The company claims to not be worried, since there seems to be disconnect between how young people perceive the ads and how mainstream media reports the ads. By narrowing their brand image, many people argue that American Apparel alienates their original user base, but the company asserts that they can connect many small groups together Into a big audience (Chuddar, 2008). Their most recent ad strategy tailors to different demographics, including their use of a 62-year old model, a plus-sized model, a Bangladesh model, celebrate diversity by targeting consumers of different ages, sizes, ethnicities, and religions.
Additionally, the company has gone global, establishing stores in Asia and representing the American dream (Woo, 2013). The message behind their advertising envoys openness and freedom, not Just in sexuality but also for people who are normally ignored (Chuddar, 2008). Suggest a future plan: In order for a brand to grow or at least stay competitive, they can’t stop presenting fresh, new advertising campaigns to consumers. In American Apparel’s case, they there’s also an ethical issue involved. What direction should they take with their advertising campaign?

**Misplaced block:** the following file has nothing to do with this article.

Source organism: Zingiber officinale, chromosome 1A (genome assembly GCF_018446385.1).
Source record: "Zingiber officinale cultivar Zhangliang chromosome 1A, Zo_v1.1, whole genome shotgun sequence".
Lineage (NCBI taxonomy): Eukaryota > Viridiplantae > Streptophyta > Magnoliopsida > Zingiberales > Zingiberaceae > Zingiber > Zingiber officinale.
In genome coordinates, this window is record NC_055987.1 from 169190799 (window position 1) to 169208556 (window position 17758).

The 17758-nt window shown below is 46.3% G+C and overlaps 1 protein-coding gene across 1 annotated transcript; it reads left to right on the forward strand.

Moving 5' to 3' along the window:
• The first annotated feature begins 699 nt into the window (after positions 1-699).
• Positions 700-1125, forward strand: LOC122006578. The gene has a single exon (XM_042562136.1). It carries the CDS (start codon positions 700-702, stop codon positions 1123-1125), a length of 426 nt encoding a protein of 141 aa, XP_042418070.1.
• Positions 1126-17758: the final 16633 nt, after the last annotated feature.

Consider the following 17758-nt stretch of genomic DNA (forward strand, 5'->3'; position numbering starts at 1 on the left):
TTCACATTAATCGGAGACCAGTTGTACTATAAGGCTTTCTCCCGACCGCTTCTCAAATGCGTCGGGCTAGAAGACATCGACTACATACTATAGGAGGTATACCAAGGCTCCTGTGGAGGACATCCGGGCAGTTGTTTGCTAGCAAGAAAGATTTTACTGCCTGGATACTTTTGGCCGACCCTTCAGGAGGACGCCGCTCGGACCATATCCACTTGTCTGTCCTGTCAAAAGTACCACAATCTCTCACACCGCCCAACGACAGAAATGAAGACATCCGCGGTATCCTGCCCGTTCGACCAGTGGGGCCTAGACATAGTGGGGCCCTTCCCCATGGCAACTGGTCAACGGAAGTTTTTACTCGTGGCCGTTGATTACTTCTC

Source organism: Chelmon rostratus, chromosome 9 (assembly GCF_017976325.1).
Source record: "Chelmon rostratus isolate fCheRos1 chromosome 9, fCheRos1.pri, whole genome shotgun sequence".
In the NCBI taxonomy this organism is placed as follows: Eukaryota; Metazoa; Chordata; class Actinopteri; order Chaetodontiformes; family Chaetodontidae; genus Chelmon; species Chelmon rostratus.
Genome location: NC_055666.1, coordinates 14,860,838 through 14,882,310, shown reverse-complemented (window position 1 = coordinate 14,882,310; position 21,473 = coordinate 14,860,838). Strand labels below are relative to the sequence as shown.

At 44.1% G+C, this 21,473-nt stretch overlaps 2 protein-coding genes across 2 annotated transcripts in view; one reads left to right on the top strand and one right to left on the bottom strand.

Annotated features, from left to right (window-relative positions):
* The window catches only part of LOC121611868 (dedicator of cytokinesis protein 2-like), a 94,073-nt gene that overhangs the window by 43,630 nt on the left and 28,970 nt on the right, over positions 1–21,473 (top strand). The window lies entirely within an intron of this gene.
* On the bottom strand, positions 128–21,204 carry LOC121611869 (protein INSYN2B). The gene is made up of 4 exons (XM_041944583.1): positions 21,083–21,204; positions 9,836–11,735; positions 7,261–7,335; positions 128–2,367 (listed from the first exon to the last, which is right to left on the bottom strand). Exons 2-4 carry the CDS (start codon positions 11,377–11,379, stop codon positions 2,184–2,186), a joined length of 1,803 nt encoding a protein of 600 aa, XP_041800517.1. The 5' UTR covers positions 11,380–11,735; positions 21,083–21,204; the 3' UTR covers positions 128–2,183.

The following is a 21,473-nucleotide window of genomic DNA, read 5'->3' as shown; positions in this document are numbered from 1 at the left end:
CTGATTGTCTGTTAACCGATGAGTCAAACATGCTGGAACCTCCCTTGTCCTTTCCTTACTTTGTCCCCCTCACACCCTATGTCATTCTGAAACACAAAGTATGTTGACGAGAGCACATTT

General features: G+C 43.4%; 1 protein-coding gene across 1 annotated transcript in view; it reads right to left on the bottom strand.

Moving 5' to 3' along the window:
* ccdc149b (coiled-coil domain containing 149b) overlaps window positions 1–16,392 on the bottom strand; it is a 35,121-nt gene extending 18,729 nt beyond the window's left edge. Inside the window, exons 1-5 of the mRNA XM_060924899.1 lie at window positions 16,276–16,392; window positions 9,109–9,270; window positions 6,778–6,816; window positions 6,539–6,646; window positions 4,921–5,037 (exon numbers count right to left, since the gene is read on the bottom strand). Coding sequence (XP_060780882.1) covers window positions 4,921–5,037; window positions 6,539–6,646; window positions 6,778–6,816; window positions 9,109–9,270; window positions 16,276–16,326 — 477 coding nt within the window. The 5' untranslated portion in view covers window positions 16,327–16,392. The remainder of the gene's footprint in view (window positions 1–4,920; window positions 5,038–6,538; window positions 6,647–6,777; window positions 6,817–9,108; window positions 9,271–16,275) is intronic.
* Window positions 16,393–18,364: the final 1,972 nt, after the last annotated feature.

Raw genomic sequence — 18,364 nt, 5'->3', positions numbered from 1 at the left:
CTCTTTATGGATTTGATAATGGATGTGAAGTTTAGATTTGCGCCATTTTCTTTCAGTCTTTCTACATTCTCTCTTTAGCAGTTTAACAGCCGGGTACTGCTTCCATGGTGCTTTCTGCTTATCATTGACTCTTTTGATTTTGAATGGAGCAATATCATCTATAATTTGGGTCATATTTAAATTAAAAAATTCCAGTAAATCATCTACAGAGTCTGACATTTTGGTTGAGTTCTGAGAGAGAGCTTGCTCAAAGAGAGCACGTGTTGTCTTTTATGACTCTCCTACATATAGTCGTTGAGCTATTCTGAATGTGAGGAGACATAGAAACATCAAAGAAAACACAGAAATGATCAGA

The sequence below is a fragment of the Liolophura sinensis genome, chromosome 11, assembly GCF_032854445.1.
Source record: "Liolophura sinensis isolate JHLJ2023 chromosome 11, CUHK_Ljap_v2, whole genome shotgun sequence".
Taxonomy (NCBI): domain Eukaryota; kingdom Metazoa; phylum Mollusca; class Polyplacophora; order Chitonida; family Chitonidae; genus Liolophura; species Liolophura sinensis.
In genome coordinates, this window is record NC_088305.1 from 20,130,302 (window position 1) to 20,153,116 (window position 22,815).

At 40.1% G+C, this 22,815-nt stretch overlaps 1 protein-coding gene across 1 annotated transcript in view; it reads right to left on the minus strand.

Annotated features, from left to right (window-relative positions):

Recently, founder and CEO Charley has been fired, leaving many people wondering what’s next for the company’s marketing aesthetic. With Charley gone, many believe that the company should completely re- rand itself (Holland, 2014), however, the company still plans to maintain their “sexy’ and “edgy’ image (Walker, 2014). As fashion has evolved and sex has become mainstream, shoppers have become desensitizing and started to move on. Activist groups consider American Apparel to be pass©, sexist, and demeaning (Walker, 2014), and according to sales, sex Just isn’t selling anymore (That, 2014).
Consumer reports found that sexy apparel has limited appeal and consumers have been expressing that they want comfortable clothes that can be dressed-up or dressed-down (That, 2014). Consumers want it all and sexiness limits their style. American Apparel should focus their advertising campaign on the versatility of their merchandise, thus their promotional objective should be to increase awareness of the multiple functions of their apparel to yield variableness with consumers. One of the core concepts of marketing is that it is better to maintain existing customers than trying to gain new ones.